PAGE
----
The National Security Act (1970) gives government absolute powers to define what may be disclosed or withheld from the public. Thus, nobody may obtain, investigate, possess, comment on, pass on or publish any document or information that the government considers classified. Included are documents relating to any public corporation, company, organization or any other body connected with the government and the ruling party, CCM. It is an offence to receive or communicate any such information, and infringement is punishable by imprisonment for up to 20 years. Also, anyone who accesses or is suspected of having accessed a “protected place” can be charged with espionage. A protected place is anywhere designated so by the president or government. The Act further threatens freedom of expression by criminalizing contact with outside bodies, which conceivably may include information agencies, trade unions or international organizations. It provides for sweeping powers to search, seize, arrest and detain anyone without warrant on mere suspicion. The offence of sedition is provided for in the Newspaper Act (1976). An act, speech or publication is seditious if it aims to bring lawful authority into hatred or contempt, or excites disaffection or promotes feelings of ill will and hostility between different population groups. Sedition has become a common charge against opposition politicians and journalists in Tanzania since the advent of multi-party politics in the 1990s. For instance, in December 1999 the chairperson of the Tanzania Labour Party was arrested along with six other persons and charged with sedition for uttering disparaging remarks against top government officials and leaders of the ruling party. Section 89(1)(a) of the Tanganyika Penal Code (1945) criminalizes the use of abusive language likely to cause a breach of the peace, while section 114(1)(b) provides that non-disclosure by the media of a source in court may lead to contempt proceedings, with the possibility of a fine or imprisonment for up to six months. Also in conflict with the principle of protection of journalists’ sources is section 15(2) of the National Security Act (1970) that provides for trial in camera with no right to bail and a maximum sentence of five years for anyone who refuses to supply information about any suspected offence under the Act. Hence, the media in Tanzania cannot effectively perform their function of ensuring freedom of expression, which is essential in a democratic society, if people in possession of information which they believe should be brought into public domain are at risk of being identified and penalised for disclosing such information to the media. The offence of defamation is covered under the Newspaper Act (1976) which defines it as a written, printed or other act, except for the spoken word, which concerns “another person, with intent to defame the other person.” Defamatory matter is something likely to injure the reputation of a person by exposing them to hatred, contempt or ridicule. While the Act provides for some protection of defamatory matter (absolute privilege20), such protections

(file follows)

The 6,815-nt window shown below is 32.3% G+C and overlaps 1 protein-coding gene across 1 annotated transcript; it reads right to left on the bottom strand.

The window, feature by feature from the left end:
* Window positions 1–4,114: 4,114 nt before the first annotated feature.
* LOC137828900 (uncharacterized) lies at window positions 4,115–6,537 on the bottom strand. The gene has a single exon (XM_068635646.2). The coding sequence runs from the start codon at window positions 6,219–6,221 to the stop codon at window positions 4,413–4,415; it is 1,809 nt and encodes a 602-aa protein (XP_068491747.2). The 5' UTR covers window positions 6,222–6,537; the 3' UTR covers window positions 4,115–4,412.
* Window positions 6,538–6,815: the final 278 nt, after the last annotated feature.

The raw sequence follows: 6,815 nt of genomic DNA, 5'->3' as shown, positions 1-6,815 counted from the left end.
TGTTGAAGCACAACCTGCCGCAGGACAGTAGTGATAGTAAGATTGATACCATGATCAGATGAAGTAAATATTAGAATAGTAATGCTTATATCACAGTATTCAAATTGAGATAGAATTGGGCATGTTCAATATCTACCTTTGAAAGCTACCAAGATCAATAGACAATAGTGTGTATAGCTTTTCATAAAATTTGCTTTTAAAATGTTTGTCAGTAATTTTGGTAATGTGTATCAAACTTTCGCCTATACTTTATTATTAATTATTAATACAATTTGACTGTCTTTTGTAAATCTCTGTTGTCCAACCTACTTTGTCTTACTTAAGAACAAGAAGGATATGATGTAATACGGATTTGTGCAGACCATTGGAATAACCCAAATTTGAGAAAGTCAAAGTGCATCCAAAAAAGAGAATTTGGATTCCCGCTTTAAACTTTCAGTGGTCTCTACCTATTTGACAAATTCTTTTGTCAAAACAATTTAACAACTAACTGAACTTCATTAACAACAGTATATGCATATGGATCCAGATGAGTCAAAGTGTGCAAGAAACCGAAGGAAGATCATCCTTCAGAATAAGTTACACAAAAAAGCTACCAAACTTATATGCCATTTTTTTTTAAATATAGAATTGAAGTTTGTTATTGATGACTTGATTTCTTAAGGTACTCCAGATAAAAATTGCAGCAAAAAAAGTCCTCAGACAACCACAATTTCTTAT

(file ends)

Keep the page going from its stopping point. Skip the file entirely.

Section 42 of the Newspapers Act (1976) provides that absolute privilege will apply: if the matter is published in the union House of Representatives in any official document or proceeding; if the matter is published in the House of Representatives by any member of parliament or the speaker; if the matter is published in the course of any judicial proceedings; if the matter is published concerning a person subject to military or naval discipline; and if the matter is published in a fair report of anything said, done or published in the House of Representatives.

15 do not extend to the conduct of public figures and government officials—the very people whose actions fall within legitimate public interest. Under the Act, the onus is on the defendant to prove his or her innocence rather than on the plaintiff to prove him/her guilty thus clearly reversing a fundamental tenet of justice in common law systems. Section 43 of the Act provides that some defamatory matter may be published provided their publication is done in good faith (conditional privilege21). Section 46 sates that anybody who defames a foreign dignitary “with intent to disturb the peace and friendship between the United Republic of Tanzania and the country to which such a ruler, ambassador or dignitary belongs” will be guilty of defamation. The offence of defamation carries a fine or a jail term of two years or both. Tanzanian courts have tended to find for the defamed persons with the consequence that investigative journalism has not developed in the country, even with the proliferation of private media in recent years. 9. The offence of publication of false news is provided for in the Newspapers Act (1976) that defines false news as “any false statement, rumour or report which is likely to cause fear and alarm to the public or to disturb the public peace.” The Act also provides that defence for this offence is proof that, prior to publication, the accused had reason to believe that the statement, rumour or report was true. Section 37 prohibits publication or declaration to a group of more than three people that it would be desirable to take action which would cause the death or physical injury of another person or community, or lead to damage or destruction of property The Prisons Act (1967) restricts comment by media or members of the public on the prison system or conditions under which prisoners are being kept, regardless of whether this is done in the public interest or not. Section 83 of the Act disallows communication with a prisoner and forbids making sketches or taking photographs of a prisoner within or outside a prison. Thus, this Act imposes blanket restriction on the right to freedom of expression of prisoners and freedom of the media to report or comment on matters of national interest in a way that cannot be justified in a democratic society.